My occupational therapist found a different supplier and by the end of January another demonstration was scheduled (most appliances for disabled people are sold door to door and since most of the salesmen live in the easternmost part of the country, those salesmen have to drive quite a long way to get to me. So much for healthcare coverage). The salesman installed the machine and got to work. It was a large, solid-looking machine, mostly made of English mahogany, with a large suction cup attached. Every page was individually sucked up and turned with a small electrical arm (not too quietly either). Despite the noise, the machine worked perfectly. Price tag: 3000 guilders.
Floor and Ward watched the demonstration attentively. As soon as the sales rep had departed, they bombarded me with questions. “Mum, are you really going to buy that behemoth?” “Where will we put it?”, all while Floor imitated the machine’s noises. Admittedly, the thing was quite noisy. I still have my doubts. It’d take up lots of space, which experience tells me I’m not going to use. Last night we came to a conclusion. The kids, who were against the purchase, promised to stay on as my trusty “page-turners”.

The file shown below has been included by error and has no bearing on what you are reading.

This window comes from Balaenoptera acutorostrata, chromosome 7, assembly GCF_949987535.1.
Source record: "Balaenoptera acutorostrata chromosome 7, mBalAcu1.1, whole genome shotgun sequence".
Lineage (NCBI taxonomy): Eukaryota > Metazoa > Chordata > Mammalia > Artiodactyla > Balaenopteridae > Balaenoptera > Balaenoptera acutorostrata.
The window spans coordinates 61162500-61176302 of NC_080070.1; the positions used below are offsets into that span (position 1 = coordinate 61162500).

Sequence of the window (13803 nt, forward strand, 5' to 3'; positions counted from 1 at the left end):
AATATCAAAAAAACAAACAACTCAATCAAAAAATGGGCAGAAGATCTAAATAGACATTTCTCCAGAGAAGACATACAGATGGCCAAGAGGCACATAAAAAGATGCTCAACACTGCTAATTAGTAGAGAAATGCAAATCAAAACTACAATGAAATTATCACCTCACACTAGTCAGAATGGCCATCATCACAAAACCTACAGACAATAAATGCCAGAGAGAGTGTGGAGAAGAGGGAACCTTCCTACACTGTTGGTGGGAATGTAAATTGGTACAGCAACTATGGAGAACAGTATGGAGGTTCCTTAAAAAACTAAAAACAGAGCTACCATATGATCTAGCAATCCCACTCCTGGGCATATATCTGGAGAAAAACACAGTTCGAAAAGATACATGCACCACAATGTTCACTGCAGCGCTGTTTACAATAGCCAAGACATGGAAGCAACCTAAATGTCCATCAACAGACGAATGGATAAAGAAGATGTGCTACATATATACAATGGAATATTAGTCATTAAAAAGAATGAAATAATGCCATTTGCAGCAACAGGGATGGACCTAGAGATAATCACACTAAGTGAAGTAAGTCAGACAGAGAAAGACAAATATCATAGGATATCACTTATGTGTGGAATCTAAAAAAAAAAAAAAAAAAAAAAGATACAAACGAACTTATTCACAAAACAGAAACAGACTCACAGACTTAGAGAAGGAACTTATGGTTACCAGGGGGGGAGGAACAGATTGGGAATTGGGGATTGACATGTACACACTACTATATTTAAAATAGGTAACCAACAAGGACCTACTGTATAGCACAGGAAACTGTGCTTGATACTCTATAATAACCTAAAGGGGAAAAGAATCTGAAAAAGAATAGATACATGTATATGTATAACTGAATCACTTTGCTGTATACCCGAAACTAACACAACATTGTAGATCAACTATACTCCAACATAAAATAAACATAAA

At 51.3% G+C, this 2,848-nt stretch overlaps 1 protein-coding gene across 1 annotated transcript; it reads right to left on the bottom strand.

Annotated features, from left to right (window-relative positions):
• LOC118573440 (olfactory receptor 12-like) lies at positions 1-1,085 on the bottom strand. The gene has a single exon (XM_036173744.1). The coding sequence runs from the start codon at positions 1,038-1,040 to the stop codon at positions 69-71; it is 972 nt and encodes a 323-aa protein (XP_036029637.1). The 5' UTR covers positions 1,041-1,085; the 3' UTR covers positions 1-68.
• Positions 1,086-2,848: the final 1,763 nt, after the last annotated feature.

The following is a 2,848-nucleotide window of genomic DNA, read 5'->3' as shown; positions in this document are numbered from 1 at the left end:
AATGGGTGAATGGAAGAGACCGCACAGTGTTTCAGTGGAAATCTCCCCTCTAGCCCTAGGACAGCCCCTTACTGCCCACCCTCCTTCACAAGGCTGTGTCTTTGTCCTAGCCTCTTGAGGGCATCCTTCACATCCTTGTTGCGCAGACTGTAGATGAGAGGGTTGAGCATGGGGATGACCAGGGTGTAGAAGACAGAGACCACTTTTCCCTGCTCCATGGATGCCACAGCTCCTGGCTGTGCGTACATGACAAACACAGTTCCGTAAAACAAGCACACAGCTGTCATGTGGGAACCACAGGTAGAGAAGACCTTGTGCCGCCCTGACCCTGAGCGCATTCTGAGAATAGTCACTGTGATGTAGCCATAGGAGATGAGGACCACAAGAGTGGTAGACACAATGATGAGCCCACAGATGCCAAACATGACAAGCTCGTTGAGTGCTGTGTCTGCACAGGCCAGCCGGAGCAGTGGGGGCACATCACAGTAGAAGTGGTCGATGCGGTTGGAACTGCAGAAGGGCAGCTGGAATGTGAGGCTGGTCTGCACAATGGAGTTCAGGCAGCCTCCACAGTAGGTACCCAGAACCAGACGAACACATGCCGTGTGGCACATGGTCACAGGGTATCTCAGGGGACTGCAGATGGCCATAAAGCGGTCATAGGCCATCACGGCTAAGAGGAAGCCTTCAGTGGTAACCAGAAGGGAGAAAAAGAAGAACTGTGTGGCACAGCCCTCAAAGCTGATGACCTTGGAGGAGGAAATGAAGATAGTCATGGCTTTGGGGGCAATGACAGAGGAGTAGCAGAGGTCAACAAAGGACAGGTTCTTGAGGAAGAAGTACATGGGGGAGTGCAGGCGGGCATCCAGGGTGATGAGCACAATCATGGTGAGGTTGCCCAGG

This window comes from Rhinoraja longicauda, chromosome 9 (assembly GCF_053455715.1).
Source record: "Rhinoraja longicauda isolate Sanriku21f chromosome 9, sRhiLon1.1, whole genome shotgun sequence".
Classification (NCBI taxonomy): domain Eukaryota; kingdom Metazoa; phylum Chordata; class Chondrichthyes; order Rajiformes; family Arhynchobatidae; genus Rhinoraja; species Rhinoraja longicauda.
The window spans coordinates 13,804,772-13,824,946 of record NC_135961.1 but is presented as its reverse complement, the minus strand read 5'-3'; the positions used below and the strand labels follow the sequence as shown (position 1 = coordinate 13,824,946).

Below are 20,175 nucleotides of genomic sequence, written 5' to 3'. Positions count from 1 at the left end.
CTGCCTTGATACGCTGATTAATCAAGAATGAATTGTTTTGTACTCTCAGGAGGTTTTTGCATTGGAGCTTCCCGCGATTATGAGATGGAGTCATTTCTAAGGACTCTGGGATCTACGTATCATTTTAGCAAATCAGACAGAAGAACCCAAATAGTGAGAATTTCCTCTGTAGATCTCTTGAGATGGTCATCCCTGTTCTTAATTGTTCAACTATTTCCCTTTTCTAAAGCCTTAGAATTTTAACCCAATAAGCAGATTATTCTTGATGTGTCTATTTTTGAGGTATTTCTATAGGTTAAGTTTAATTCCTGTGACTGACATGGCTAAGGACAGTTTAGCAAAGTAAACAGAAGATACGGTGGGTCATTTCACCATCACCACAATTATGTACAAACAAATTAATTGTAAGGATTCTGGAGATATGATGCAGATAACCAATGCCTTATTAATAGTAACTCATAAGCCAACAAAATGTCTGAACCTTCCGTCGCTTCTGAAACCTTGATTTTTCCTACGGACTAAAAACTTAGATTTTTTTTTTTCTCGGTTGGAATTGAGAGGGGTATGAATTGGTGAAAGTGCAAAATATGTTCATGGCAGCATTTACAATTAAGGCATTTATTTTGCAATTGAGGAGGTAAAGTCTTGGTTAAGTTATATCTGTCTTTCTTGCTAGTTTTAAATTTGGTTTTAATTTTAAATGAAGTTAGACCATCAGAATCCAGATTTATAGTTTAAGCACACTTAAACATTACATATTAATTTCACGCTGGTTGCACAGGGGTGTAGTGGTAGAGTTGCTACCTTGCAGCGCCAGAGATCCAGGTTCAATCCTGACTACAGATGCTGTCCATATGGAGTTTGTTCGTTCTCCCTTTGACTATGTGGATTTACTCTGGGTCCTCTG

Every human has their own quirks. I, for instance, hate the sensation of sopping wet washcloths on my face, like to sleep with one arm above my covers and prefer to blow my nose in unfolded handkerchiefs, one nostril at a time. Nothing wrong with that. These things didn’t use to be a big deal. When you’re wholly dependent on someone else, though, communication is paramount. Of course, the inevitable question gets asked: “why?” That’s a good question. My answer is usually: “I don’t know, that’s why.”


We visited Amsterdam on Sunday. I hadn’t been for about 2 and a half years. Back when I was a small-town girl I used to visit the big city about three times a year, on day trips. All of the memories of those well-spent days came flooding back on Sunday. What a wondrous worldly city, Amsterdam is. For the kids we had planned a visit to Madame Tussauds. I just wish we’d gone to Hotel Americain for a drink. Too bad I had a runny nose for the entire visit, it didn’t make me look particularly appetizing. I’d like to return to Amsterdam sometime during Spring, without the kids.


This February my web page was visited more than everbefore. Today is the 17th of February and I’ve already had 700 hits and even more traffic. Complete strangers comment on my page and I love it. Maybe it has something to do with my explicit request to leave a reply in my last diary entry. A surprising number of replies is from Belgium. Most correspondence I get is from people who are close to ALS patients or work with patients. I haven’t had direct contact with a PALS (Person with ALS, good wordplay) yet. Apparently getting online is still a big step for most of us.

Lucky Letters